Topics in Cognitive Science 7 (4):595-610 (2015)

Abstract
Using samples from three diverse populations, we test evolutionary hypotheses regarding how people reason about the inheritance of various traits. First, we provide a framework for differentiat-ing the outputs of mechanisms that evolved for reasoning about variation within and between biological taxa and culturally evolved ethnic categories from a broader set of beliefs and categories that are the outputs of structured learning mechanisms. Second, we describe the results of a modified “switched-at-birth” vignette study that we administered among children and adults in Puno, Yasawa, and adults in the United States. This protocol permits us to study perceptions of prenatal and social transmission pathways for various traits and to differentiate the latter into vertical versus horizontal cultural influence. These lines of evidence suggest that people use all three mechanisms to reason about the distribution of traits in the population. Participants at all three sites develop expectations that morphological traits are under prenatal influence, and that belief traits are more culturally influenced. On the other hand, each population holds culturally specific beliefs about the degree of social influence on non-morphological traits and about the degree of vertical transmission—with only participants in the United States expecting parents to have much social influence over their children. We reinterpret people's differentiation of trait transmission pathways in light of humans' evolutionary history as a cultural species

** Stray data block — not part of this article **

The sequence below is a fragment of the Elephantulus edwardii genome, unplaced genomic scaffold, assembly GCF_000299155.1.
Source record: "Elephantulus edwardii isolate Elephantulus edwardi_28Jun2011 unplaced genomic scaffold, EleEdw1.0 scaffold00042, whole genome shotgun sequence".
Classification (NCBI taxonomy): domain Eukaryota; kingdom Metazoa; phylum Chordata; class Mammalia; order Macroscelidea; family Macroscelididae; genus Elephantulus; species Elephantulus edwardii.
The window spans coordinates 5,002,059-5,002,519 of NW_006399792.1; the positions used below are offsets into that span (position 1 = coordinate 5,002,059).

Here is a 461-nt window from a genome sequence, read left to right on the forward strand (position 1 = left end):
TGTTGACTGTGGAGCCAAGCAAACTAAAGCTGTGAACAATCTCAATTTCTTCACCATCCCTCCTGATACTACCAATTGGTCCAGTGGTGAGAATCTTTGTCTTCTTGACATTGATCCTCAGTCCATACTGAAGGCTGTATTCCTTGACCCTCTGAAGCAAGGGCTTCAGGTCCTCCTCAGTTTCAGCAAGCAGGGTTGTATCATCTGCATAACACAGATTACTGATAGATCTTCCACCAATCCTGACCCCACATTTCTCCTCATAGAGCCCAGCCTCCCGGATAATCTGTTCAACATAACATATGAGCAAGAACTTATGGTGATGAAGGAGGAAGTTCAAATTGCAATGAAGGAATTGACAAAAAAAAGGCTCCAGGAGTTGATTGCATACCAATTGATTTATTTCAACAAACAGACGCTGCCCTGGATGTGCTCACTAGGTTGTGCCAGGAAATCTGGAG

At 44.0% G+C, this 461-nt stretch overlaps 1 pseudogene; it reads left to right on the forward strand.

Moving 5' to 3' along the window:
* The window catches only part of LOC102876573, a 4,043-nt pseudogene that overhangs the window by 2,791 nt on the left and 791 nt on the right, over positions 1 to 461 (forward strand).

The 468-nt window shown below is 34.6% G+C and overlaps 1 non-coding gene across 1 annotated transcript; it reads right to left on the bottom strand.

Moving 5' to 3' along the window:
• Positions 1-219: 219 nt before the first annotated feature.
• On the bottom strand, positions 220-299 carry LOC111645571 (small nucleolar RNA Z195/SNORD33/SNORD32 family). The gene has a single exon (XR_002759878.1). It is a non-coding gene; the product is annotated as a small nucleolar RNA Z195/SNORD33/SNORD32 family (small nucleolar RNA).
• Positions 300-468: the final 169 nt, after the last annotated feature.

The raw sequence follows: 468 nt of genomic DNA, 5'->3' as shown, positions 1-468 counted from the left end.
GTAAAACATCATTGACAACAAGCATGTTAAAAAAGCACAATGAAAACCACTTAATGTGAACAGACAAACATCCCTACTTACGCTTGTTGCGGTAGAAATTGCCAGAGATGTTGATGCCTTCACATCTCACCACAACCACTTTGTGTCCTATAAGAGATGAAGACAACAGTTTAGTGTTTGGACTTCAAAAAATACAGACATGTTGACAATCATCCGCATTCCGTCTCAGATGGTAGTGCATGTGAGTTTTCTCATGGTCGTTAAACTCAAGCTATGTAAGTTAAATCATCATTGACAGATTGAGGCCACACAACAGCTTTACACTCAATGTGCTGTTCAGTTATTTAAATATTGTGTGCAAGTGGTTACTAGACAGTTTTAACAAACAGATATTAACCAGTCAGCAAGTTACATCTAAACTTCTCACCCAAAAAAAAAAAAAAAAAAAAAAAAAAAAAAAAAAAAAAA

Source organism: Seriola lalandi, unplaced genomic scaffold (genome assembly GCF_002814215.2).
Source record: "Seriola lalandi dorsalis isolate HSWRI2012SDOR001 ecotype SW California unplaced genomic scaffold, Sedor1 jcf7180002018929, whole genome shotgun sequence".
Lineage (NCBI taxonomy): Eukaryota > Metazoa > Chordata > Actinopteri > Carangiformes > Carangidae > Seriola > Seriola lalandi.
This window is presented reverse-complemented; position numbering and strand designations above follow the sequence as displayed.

Keywords Cross‐cultural psychology  Cognitive development  Dual inheritance theory  Folksociology  Adoption paradigm  Folkbiology  Social learning  Vertical transmission
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DOI 10.1111/tops.12163
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References found in this work BETA

The Origin of Concepts.Susan Carey - 2009 - Oxford University Press.
The Weirdest People in the World?Joseph Henrich, Steven J. Heine & Ara Norenzayan - 2010 - Behavioral and Brain Sciences 33 (2-3):61-83.

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Diversity as Asset.Andrea Bender, Sieghard Beller & Nancy J. Nersessian - 2015 - Topics in Cognitive Science 7 (4):677-688.

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